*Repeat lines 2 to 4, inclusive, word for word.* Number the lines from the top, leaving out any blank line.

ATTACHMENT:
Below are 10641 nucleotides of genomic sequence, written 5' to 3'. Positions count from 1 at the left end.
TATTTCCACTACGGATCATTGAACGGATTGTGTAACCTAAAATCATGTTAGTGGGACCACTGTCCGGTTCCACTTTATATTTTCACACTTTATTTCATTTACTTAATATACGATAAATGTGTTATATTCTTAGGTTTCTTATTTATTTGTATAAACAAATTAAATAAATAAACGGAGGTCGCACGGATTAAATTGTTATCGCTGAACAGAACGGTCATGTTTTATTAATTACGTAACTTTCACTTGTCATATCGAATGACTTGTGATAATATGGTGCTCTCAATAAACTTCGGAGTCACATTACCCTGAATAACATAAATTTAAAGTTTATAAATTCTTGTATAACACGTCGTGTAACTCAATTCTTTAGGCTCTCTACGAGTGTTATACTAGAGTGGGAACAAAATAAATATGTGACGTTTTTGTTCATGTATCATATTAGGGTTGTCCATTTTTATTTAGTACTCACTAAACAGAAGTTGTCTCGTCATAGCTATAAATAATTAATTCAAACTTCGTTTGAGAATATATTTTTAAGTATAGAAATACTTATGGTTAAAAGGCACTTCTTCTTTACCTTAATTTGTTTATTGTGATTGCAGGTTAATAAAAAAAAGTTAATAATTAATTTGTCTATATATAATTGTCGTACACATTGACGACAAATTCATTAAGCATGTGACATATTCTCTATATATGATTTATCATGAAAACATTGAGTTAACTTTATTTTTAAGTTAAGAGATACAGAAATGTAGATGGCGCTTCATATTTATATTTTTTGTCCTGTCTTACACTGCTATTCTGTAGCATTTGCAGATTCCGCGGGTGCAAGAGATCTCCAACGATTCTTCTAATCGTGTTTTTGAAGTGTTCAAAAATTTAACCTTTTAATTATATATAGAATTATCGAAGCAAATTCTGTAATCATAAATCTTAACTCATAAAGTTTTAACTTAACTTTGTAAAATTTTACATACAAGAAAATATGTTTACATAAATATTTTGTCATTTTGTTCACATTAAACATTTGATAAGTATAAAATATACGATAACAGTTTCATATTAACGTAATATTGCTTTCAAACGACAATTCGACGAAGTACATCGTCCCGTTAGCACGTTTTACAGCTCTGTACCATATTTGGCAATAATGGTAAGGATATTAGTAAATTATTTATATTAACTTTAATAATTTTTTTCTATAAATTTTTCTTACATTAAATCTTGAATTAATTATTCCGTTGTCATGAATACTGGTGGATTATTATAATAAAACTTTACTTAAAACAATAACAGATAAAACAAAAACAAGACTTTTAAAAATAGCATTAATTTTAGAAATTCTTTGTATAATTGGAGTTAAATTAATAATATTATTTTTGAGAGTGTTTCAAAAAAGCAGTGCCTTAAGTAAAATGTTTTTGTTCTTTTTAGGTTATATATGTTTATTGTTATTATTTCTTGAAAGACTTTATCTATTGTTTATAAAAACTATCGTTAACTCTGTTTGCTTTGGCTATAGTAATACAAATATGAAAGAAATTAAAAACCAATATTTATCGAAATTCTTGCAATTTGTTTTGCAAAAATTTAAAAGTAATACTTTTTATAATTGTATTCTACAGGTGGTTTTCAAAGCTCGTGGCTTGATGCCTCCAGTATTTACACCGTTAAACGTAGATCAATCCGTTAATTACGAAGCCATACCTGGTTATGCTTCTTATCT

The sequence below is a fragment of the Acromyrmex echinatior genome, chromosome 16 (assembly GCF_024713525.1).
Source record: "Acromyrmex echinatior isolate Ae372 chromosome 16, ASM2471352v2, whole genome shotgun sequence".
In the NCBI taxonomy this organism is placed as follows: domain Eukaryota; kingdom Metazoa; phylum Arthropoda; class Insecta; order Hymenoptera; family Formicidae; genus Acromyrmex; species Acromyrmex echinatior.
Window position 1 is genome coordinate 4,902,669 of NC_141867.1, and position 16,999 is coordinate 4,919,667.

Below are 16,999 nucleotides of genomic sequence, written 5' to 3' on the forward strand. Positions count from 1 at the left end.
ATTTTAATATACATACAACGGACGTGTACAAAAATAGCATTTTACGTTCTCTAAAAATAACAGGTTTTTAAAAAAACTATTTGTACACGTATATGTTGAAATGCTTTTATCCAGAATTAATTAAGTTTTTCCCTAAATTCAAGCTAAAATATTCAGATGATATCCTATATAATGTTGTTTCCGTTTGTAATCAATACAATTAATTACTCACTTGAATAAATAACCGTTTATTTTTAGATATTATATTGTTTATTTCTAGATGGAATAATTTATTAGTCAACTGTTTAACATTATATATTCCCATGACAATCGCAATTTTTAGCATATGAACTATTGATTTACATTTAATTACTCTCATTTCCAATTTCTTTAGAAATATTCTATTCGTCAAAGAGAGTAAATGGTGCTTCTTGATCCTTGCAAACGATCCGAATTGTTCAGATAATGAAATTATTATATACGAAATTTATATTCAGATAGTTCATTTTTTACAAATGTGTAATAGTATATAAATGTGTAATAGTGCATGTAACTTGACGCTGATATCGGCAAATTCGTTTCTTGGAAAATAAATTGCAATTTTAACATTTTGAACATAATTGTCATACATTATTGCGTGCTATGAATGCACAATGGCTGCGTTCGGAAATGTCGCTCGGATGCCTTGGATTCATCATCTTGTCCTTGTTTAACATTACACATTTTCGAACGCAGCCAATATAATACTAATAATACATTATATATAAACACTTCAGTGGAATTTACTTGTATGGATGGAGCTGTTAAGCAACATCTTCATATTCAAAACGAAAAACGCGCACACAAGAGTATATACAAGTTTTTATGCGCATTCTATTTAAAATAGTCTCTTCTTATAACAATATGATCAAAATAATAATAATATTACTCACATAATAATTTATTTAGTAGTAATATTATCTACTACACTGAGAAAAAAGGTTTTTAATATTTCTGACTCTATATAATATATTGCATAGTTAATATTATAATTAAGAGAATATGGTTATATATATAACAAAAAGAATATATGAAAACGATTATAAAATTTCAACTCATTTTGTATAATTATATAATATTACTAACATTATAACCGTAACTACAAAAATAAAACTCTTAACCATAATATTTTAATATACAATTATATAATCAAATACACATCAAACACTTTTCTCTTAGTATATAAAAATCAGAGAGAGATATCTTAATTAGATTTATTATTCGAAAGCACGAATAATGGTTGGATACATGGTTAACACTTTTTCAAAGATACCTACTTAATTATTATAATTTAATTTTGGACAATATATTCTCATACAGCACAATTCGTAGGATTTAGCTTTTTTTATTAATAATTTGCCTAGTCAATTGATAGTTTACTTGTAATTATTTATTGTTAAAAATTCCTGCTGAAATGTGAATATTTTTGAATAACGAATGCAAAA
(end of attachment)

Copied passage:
TATTTCCACTACGGATCATTGAACGGATTGTGTAACCTAAAATCATGTTAGTGGGACCACTGTCCGGTTCCACTTTATATTTTCACACTTTATTTCATTTACTTAATATACGATAAATGTGTTATATTCTTAGGTTTCTTATTTATTTGTATAAACAAATTAAATAAATAAACGGAGGTCGCACGGATTAAATTGTTATCGCTGAACAGAACGGTCATGTTTTATTAATTACGTAACTTTCACTTGTCATATCGAATGACTTGTGATAATATGGTGCTCTCAATAAACTTCGGAGTCACATTACCCTGAATAACATAAATTTAAAGTTTATAAATTCTTGTATAACACGTCGTGTAACTCAATTCTTTAGGCTCTCTACGAGTGTTATACTAGAGTGGGAACAAAATAAATATGTGACGTTTTTGTTCATGTATCATATTAGGGTTGTCCATTTTTATTTAGTACTCACTAAACAGAAGTTGTCTCGTCATAGCTATAAATAATTAATTCAAACTTCGTTTGAGAATATATTTTTAAGTATAGAAATACTTATGGTTAAAAGGCACTTCTTCTTTACCTTAATTTGTTTATTGTGATTGCAGGTTAATAAAAAAAAGTTAATAATTAATTTGTCTATATATAATTGTCGTACACATTGACGACAAATTCATTAAGCATGTGACATATTCTCTATATATGATTTATCATGAAAACATTGAGTTAACTTTATTTTTAAGTTAAGAGATACAGAAATGTAGATGGCGCTTCATATTTATATTTTTTGTCCTGTCTTACACTGCTATTCTGTAGCATTTGCAGATTCCGCGGGTGCAAGAGATCTCCAACGATTCTTCTAATCGTGTTTTTGAAGTGTTCAAAAATTTAACCTTTTAATTATATATAGAATTATCGAAGCAAATTCTGTAATCATAAATCTTAACTCATAAAGTTTTAACTTAACTTTGTAAAATTTTACATACAAGAAAATATGTTTACATAAATATTTTGTCATTTTGTTCACATTAAACATTTGATAAGTATAAAATATACGATAACAGTTTCATATTAACGTAATATTGCTTTCAAACGACAATTCGACGAAGTACATCGTCCCGTTAGCACGTTTTACAGCTCTGTACCATATTTGGCAATAATGGTAAGGATATTAGTAAATTATTTATATTAACTTTAATAATTTTTTTCTATAAATTTTTCTTACATTAAATCTTGAATTAATTATTCCGTTGTCATGAATACTGGTGGATTATTATAATAAAACTTTACTTAAAACAATAACAGATAAAACAAAAACAAGACTTTTAAAAATAGCATTAATTTTAGAAATTCTTTGTATAATTGGAGTTAAATTAATAATATTATTTTTGAGAGTGTTTCAAAAAAGCAGTGCCTTAAGTAAAATGTTTTTGTTCTTTTTAGGTTATATATGTTTATTGTTATTATTTCTTGAAAGACTTTATCTATTGTTTATAAAAACTATCGTTAACTCTGTTTGCTTTGGCTATAGTAATACAAATATGAAAGAAATTAAAAACCAATATTTATCGAAATTCTTGCAATTTGTTTTGCAAAAATTTAAAAGTAATACTTTTTATAATTGTATTCTACAGGTGGTTTTCAAAGCTCGTGGCTTGATGCCTCCAGTATTTACACCGTTAAACGTAGATCAATCCGTTAATTACGAAGCCATACCTGGTTATGCTTCTTATCT

The sequence below is a fragment of the Acromyrmex echinatior genome, chromosome 16 (assembly GCF_024713525.1).
Source record: "Acromyrmex echinatior isolate Ae372 chromosome 16, ASM2471352v2, whole genome shotgun sequence".